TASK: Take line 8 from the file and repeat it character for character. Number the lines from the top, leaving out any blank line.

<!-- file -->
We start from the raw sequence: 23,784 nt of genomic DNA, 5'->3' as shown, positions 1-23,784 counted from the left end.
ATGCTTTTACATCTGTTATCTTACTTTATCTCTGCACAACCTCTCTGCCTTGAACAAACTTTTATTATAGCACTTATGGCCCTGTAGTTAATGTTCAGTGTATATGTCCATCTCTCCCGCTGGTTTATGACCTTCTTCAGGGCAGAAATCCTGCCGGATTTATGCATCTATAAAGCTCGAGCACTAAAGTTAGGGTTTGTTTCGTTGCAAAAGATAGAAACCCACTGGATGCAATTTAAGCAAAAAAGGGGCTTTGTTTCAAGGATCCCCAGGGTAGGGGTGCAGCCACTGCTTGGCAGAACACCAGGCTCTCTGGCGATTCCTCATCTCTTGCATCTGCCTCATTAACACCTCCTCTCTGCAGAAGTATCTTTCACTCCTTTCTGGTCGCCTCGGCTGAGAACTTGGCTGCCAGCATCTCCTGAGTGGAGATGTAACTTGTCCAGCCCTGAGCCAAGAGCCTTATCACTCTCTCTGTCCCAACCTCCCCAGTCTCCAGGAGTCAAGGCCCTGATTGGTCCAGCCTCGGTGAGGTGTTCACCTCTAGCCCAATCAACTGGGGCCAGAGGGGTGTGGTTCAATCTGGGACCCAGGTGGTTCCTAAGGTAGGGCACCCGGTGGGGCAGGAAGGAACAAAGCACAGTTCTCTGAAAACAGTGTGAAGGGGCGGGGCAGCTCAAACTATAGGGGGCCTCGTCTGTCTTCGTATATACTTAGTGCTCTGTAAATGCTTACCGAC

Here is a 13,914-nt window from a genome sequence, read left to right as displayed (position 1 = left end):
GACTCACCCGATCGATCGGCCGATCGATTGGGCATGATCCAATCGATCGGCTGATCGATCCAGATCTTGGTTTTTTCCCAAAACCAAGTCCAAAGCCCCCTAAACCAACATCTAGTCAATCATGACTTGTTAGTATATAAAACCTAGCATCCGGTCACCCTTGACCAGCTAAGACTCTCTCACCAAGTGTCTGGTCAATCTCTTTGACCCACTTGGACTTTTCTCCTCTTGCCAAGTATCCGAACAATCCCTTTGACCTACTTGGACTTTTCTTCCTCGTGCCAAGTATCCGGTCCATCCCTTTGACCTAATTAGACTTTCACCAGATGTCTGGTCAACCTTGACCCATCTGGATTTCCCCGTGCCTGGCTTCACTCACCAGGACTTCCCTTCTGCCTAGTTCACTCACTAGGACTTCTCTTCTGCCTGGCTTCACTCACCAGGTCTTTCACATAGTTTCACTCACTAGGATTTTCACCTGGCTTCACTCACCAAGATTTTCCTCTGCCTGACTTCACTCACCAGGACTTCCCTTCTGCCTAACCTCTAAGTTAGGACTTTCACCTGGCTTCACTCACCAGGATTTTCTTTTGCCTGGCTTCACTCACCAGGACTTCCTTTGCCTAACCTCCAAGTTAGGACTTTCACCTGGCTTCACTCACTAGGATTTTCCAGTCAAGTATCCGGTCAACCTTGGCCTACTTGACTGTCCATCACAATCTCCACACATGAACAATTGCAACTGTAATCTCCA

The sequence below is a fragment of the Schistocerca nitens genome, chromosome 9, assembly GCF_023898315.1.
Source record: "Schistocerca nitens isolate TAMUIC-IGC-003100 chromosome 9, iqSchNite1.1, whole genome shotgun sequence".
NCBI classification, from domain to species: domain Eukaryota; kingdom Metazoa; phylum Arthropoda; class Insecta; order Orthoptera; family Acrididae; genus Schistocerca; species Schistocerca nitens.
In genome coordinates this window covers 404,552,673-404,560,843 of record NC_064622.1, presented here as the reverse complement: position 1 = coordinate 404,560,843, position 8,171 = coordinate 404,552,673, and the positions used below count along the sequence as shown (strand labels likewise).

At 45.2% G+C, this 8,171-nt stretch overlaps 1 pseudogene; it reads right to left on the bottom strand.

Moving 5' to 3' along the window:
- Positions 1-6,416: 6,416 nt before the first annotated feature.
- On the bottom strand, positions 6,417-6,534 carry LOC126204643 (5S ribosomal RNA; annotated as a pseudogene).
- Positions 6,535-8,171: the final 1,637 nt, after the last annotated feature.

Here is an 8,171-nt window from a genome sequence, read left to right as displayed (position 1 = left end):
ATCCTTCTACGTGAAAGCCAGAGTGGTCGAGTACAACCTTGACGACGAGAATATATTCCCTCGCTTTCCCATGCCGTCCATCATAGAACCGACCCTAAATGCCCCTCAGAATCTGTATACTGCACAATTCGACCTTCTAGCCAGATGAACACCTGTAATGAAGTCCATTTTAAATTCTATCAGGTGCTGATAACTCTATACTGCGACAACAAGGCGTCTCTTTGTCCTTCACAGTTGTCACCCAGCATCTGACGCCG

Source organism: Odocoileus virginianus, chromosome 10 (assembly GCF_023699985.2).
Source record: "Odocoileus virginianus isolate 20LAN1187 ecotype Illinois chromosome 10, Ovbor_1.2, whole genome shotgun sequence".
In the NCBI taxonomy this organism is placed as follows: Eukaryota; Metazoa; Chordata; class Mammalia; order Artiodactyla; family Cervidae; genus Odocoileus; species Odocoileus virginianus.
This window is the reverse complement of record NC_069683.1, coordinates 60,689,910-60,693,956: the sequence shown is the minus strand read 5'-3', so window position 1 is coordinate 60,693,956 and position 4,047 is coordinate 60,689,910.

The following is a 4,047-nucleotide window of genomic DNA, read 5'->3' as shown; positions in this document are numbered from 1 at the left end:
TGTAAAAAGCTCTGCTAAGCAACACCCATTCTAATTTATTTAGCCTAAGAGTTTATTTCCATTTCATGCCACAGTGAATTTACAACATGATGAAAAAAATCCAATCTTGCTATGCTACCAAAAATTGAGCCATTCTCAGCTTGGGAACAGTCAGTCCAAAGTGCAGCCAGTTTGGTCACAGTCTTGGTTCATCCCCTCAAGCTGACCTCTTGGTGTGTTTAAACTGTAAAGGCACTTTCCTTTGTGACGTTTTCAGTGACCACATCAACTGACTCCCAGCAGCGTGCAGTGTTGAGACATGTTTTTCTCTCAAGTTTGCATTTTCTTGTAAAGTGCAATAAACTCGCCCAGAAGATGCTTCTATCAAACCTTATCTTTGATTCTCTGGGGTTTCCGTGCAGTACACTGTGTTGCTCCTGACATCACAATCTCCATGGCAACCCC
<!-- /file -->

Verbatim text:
In genome coordinates this window covers 404,552,673-404,560,843 of record NC_064622.1, presented here as the reverse complement: position 1 = coordinate 404,560,843, position 8,171 = coordinate 404,552,673, and the positions used below count along the sequence as shown (strand labels likewise).